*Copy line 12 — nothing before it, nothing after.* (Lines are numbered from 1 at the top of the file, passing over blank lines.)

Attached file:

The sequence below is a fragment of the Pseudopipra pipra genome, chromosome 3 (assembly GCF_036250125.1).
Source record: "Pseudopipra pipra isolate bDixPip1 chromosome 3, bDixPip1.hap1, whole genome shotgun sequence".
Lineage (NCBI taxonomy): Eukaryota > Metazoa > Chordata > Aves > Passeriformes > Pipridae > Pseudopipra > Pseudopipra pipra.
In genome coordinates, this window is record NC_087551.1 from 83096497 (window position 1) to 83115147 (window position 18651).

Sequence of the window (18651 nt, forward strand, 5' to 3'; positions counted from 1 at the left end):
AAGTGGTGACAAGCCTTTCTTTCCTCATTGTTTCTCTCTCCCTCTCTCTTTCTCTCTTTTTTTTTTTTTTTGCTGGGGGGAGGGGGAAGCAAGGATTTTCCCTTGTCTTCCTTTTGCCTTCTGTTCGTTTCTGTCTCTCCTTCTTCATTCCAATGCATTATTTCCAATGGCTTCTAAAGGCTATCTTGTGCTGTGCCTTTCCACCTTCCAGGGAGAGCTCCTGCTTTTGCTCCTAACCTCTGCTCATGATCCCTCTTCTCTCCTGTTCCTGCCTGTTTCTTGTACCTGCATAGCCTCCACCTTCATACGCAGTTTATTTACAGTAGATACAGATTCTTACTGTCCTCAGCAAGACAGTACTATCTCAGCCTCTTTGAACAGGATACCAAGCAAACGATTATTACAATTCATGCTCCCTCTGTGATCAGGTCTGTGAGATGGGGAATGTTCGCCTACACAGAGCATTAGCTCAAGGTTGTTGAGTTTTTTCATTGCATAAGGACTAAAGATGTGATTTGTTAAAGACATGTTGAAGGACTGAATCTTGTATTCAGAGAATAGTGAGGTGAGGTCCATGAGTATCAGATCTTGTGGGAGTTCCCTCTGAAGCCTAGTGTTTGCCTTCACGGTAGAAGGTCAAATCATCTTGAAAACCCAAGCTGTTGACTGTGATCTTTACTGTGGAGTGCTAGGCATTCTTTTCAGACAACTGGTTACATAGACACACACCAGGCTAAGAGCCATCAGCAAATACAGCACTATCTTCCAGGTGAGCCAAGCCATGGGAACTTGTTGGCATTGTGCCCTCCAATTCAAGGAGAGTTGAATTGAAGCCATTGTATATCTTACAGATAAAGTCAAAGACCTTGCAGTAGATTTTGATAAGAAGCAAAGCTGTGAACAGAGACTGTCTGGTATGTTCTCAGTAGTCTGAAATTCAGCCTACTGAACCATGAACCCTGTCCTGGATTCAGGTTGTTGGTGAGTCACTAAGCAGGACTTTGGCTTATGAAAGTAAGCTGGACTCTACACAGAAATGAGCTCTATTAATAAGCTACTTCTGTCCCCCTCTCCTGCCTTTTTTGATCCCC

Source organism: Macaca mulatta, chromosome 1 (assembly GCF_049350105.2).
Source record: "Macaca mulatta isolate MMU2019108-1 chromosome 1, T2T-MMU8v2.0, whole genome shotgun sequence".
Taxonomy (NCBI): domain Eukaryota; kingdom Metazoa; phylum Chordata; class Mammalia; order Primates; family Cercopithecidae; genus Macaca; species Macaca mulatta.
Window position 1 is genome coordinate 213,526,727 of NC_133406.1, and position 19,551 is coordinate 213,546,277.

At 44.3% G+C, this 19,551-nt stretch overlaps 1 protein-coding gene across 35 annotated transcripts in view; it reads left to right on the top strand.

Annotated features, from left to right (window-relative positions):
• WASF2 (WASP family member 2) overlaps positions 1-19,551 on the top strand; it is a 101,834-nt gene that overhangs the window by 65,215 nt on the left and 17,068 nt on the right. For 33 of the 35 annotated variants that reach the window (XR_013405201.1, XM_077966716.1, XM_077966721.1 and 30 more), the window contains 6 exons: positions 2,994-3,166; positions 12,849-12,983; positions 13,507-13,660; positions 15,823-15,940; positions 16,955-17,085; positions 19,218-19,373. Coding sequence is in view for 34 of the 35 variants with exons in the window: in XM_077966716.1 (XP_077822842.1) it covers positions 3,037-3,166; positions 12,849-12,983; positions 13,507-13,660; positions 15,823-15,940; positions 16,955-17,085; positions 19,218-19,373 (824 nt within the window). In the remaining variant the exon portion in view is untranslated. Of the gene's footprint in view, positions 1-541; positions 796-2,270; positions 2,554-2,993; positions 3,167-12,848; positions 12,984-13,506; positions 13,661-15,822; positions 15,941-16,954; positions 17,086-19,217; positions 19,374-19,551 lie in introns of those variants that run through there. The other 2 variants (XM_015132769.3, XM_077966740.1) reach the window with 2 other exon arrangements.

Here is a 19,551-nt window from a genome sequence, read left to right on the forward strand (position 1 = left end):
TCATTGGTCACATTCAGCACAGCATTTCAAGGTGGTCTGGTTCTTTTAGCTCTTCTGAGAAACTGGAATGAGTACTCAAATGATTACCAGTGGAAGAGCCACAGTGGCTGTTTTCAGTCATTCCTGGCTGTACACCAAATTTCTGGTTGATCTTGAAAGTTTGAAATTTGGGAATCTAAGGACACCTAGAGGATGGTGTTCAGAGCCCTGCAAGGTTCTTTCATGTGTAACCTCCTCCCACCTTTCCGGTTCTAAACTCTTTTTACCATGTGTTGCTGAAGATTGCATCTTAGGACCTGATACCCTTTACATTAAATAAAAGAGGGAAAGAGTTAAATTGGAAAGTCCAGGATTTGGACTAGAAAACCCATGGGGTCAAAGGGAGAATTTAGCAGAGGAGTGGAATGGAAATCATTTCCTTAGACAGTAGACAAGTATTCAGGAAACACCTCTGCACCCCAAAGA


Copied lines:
Annotated features, from left to right (window-relative positions):